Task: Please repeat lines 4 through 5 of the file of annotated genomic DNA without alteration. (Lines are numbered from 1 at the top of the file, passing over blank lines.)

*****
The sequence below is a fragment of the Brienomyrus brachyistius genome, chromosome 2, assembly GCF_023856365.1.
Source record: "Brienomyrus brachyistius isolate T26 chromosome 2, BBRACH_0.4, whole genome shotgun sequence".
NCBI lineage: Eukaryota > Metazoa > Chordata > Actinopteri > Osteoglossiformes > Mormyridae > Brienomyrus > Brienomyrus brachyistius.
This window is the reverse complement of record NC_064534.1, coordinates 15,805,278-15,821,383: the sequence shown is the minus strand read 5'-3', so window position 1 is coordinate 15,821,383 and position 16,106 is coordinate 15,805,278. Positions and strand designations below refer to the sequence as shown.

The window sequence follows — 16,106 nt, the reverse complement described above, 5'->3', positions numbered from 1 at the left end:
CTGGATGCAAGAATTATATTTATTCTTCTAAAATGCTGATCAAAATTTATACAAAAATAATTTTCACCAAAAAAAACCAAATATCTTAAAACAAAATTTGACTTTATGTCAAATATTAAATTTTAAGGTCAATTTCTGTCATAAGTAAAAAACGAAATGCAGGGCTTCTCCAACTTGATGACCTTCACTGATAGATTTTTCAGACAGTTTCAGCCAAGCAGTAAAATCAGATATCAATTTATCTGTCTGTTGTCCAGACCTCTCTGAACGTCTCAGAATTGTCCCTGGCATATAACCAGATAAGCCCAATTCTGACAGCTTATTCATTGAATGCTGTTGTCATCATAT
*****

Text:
This window is the reverse complement of record NC_064534.1, coordinates 15,805,278-15,821,383: the sequence shown is the minus strand read 5'-3', so window position 1 is coordinate 15,821,383 and position 16,106 is coordinate 15,805,278. Positions and strand designations below refer to the sequence as shown.

The window sequence follows — 16,106 nt, the reverse complement described above, 5'->3', positions numbered from 1 at the left end: